The entire family is involved in the show. Abby, the oldest Maue child, who turned 13 the weekend the show ended, built a multi-light Christmas tree out of wood and metal in the back yard. Faith, the second-oldest, did most of the work on the Christmas countdown display, which was her idea. Abby and Faith each also programmed one of the songs for the 2014 display. The younger children also join the rest as the entire family works together to set up the trees and string the three miles of electrical cord and one mile of Ethernet cable between the home and the lights. Even young Sydney and Gabe help.

Growing pains

While the yards along Blue Creek Court are large enough to add more trees and lights, Maue discovered one severe limitation this season – traffic options. On a few weekend nights, spectators sat waiting for an hour or longer in cars that were backed up more than a half-mile on that two-lane road. Maue addressed this issue by shortening the show on the busiest nights, and by making signs to place along the road advising of expected wait times.

While pondering some traffic options for next year, Maue said it seems the best option for reducing the heavy traffic has been reducing the show from 30 minutes to 10. After Christmas, the full show resumed.

Unknown to Maue, a Cedar Rapids radio station created a public service announcement about Blue Creek Christmas. Maue asked them to pull that PSA because of traffic concerns; he also turned down a television interview request for the same reason (and asked Vinton Today to wait until after Christmas to do this story).

The other challenge facing the family is finding places to store all of these displays. Each of the 36 small trees is covered with green, white and blue lights. Most of the lights have been upgraded to longer-lasting commercial grade, instead of the department store version that most people use.

“We have a total of 69,000 lights,” says Maue, adding that he has used his garage and shop area for storage, but is running out of space.

Planning for 2015 to begin soon

"We design, build and program all year long," says Maue.

While beginning to dismantle the 2014 display, which ended Jan. 4, Maue and his family are already beginning to look for songs for 2015. They will spend their spare time throughout the rest of the year – especially after October – programming the lights and music.

"We begin in earnest in October with the the setup and testing of the display, as that process takes 6-7 weeks," says Maue.

By end of this January, the family should pretty much know what the 2015 show will include, said Maue. Abby says she already knows what she wants to make for her 2015 project, but says it will remain a surprise for now.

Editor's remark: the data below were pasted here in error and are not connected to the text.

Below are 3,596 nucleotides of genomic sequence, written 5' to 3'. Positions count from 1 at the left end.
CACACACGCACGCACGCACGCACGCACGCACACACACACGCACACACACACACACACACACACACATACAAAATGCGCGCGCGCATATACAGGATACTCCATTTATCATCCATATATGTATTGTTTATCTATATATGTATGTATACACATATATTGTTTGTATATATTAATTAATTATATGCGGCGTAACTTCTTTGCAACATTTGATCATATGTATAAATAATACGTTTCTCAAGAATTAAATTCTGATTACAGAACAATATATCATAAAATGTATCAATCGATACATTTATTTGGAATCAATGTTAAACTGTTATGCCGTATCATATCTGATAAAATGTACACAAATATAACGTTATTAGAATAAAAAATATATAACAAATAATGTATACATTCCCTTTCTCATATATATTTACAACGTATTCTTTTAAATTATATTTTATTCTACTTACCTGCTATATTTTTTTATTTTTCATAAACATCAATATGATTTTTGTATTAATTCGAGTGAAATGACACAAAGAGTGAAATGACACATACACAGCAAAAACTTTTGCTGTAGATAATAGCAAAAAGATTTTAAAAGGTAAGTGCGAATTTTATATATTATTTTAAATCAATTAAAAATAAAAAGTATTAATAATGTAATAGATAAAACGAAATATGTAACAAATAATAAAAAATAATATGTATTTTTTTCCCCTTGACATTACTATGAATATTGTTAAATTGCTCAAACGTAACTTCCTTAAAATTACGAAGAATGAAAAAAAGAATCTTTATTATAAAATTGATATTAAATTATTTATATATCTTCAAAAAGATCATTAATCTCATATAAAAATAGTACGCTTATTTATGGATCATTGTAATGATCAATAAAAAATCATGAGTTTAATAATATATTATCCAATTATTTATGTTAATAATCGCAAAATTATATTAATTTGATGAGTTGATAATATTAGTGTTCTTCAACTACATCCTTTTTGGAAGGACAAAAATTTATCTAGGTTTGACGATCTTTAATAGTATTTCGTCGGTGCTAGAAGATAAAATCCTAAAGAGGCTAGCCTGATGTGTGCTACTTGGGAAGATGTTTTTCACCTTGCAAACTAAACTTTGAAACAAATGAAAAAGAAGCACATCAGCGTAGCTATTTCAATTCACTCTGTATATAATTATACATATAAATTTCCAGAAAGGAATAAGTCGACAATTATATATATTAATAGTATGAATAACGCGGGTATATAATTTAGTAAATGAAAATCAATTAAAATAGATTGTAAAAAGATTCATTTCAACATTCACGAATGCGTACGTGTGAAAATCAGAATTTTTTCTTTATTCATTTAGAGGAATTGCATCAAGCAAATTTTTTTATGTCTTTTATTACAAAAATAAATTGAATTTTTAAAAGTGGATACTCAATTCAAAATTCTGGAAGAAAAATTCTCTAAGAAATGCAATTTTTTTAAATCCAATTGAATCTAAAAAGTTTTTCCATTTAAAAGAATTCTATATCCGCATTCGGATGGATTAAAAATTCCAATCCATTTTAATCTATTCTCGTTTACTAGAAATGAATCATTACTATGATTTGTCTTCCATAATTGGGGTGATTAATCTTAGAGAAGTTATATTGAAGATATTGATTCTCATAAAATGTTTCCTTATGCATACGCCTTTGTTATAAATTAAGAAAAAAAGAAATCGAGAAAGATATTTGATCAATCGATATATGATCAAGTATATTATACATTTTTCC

The Maue children attend Center Point-Urbana schools, where they are already well-known for their family’s display.

The 2015 light display will go on for the first time on the Sunday after Thanksgiving – but first, says Debra, the Maues will hold a private showing for their neighbors, who cooperate with the family in setting up the display, and willingly tolerate the evening traffic throughout the holiday season.

Lights sparkled in six of the seven yards along Blue Creek Court in 2014; one house remained dark because it was in the process of changing owners, says Maue, who believes that all seven houses will be part of the 2015 show.

The Maues often dress up as Mr. and Mrs. Claus and the elves, welcoming visitors along the road. They passed out 6,000 candy canes this holiday season. And when they are not at home in December, they are enjoying the work of other Christmas decorators. Maue has seen Kersten’s display near Vinton, and admires it.

“I love every Christmas display, not matter how large or small; and I know how much work goes into them,” he say. "And I love telling our story and talking about the technology behind it."

Generosity and thanks

The family has received many comments and words of thanks from the spectators. One particularly inspiring thank-you came from a mother of an autistic young man who delivers his letter to Santa in person to the Maues, who coordinate with that mom to make sure Santa is there to receive the letter.

Thankful spectators tried to give Maue donations for the show, but he declined. Finally he decided to accept donations, but pass them all on to charities. In 2012, the donations went to Noah's Rainbow, a Center Point-based charity which helps families facing cancer or other serious childhood diseases. Last year, the money went to the Juvenile Diabetes Research Foundation (now called JDRF). Spectators placed more than $9,000 in the stocking-shaped donation box last year. This year, the proceeds will all go toward the Center Point library addition/renovation project. The Maues presented the library board $14,800 at this week's meeting.

See the Blue Creek Christmas Facebook page HERE.